The current political crisis seems to have been cunningly provoked by his fervent ally in the Orange Revolution, Yuliya Tymoshenko, who helped Yanukovych overcome Yushchenko's veto on the law on the cabinet of ministers and thus goaded Yushchenko into action against Yanukovych. Tymoshenko, for whom there has been no government role following the March 2006 elections, is the actor who most wants early elections and a new political opening.
Sociological surveys indicate that Yanukovych's Party of Regions and Tymoshenko's eponymous bloc are poised to win a new poll and effectively inaugurate a two-party system in Ukraine. For any other country in transition such a situation could be a blessing. For Ukraine -- with Yanukovych's electorate entrenched in the east and the south and Tymoshenko's supporters grouped in the west -- such an election outcome could turn into a nightmare.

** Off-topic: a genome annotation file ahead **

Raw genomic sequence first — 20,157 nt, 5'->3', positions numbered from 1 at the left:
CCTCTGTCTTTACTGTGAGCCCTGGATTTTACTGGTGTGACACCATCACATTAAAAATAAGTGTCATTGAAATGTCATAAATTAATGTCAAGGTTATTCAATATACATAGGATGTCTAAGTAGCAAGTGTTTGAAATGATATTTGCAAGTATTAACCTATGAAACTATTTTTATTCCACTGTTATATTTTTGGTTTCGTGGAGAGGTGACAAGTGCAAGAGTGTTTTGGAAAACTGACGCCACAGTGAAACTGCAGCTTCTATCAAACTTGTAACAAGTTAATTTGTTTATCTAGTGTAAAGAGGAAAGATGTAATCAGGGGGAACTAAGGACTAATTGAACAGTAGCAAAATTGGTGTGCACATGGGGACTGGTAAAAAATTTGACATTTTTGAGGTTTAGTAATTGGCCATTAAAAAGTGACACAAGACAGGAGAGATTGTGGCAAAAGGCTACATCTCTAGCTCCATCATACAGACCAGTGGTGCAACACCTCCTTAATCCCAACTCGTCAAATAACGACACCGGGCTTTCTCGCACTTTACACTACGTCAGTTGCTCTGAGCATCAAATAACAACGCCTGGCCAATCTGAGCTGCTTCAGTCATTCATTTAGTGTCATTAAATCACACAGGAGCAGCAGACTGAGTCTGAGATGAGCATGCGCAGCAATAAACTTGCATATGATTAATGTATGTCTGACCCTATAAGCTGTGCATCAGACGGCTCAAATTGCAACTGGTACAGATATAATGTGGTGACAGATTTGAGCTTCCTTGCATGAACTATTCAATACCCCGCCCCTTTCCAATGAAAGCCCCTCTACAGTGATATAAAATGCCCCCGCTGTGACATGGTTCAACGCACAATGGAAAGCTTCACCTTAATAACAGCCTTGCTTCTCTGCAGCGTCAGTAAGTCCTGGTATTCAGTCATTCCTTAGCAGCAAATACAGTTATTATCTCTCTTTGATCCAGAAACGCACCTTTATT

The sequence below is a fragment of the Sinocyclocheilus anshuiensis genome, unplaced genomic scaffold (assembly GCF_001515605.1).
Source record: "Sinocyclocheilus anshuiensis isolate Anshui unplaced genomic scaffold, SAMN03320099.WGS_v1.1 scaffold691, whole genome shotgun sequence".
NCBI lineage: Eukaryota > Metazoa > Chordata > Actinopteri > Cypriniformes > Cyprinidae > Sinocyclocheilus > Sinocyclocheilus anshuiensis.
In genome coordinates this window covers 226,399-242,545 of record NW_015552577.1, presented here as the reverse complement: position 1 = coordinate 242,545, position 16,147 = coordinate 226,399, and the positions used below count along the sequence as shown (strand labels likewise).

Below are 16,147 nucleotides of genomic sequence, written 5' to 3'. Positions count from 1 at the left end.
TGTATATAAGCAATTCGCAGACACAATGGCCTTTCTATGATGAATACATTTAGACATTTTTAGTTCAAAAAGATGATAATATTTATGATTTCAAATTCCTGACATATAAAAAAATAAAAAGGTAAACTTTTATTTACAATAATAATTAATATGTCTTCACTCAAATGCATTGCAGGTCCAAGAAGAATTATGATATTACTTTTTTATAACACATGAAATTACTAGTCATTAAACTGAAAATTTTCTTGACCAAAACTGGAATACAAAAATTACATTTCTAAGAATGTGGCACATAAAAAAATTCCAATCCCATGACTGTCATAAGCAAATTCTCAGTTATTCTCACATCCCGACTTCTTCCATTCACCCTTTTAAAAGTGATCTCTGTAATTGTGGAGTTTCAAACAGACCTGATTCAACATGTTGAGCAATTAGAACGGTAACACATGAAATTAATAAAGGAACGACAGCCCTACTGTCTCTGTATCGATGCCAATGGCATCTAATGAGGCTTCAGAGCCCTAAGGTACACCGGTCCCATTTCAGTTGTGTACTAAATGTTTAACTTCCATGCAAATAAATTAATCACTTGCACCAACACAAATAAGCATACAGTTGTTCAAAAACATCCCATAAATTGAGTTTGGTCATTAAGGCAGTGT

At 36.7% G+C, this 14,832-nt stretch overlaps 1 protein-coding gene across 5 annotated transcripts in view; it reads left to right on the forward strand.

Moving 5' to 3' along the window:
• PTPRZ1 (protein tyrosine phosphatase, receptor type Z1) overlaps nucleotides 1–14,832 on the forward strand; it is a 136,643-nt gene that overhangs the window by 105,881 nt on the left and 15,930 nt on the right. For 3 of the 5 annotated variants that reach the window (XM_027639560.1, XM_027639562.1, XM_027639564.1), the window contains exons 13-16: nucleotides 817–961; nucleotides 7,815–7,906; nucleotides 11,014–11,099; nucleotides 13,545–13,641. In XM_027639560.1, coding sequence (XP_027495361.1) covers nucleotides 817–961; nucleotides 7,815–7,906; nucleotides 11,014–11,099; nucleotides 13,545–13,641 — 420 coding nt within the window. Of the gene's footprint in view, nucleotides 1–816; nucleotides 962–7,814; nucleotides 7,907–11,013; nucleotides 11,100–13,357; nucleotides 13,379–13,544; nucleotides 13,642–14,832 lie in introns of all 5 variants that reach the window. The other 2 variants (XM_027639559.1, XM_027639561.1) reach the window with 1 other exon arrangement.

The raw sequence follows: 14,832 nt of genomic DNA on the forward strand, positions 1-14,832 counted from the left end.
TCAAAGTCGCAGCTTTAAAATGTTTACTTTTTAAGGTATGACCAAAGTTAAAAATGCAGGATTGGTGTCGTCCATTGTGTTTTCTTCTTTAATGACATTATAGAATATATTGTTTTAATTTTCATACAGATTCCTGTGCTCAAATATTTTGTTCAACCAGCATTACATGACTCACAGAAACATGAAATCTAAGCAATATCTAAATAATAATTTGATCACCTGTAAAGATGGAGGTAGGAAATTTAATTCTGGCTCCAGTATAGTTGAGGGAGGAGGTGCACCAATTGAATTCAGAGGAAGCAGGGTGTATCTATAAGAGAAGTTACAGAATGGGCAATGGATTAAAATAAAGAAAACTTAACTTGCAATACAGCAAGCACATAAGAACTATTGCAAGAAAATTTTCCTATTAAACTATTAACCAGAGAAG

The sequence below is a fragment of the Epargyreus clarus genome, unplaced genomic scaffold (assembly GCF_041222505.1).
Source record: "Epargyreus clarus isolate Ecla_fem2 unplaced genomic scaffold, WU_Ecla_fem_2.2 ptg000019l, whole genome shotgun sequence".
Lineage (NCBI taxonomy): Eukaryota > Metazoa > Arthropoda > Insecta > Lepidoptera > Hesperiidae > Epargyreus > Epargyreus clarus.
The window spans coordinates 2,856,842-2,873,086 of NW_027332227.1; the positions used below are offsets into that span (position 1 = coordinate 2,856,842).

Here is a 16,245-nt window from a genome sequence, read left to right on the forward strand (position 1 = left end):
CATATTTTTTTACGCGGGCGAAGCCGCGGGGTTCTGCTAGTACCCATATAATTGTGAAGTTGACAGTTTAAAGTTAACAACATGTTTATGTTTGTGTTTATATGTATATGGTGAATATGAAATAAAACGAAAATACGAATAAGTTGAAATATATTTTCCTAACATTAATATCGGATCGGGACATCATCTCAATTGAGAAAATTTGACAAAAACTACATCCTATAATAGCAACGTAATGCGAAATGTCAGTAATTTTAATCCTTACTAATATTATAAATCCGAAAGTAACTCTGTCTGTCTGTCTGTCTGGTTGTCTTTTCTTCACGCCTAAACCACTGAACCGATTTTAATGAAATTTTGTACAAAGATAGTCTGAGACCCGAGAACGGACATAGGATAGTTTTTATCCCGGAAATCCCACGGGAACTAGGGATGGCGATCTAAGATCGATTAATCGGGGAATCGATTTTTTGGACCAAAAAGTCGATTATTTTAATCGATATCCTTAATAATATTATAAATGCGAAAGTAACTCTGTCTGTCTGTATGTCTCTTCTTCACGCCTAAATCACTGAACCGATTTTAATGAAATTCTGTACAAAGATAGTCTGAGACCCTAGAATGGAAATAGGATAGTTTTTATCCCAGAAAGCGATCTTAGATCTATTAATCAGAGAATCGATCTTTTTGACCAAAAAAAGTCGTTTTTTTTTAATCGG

For Yushchenko, any resolution of the current standoff does not bode well. If he fails to enforce early elections, he will suffer the humiliation of being marginalized in Ukraine's political arena.
If early elections take place and, as generally expected, the results reinforce the Party of Regions and the Yuliya Tymoshenko Bloc at the expense of Yushchenko's Our Ukraine, his political stature will hardly improve. The time when Yushchenko could impose his will on Ukraine appears to have been lost.
Saturday, April 28, 2007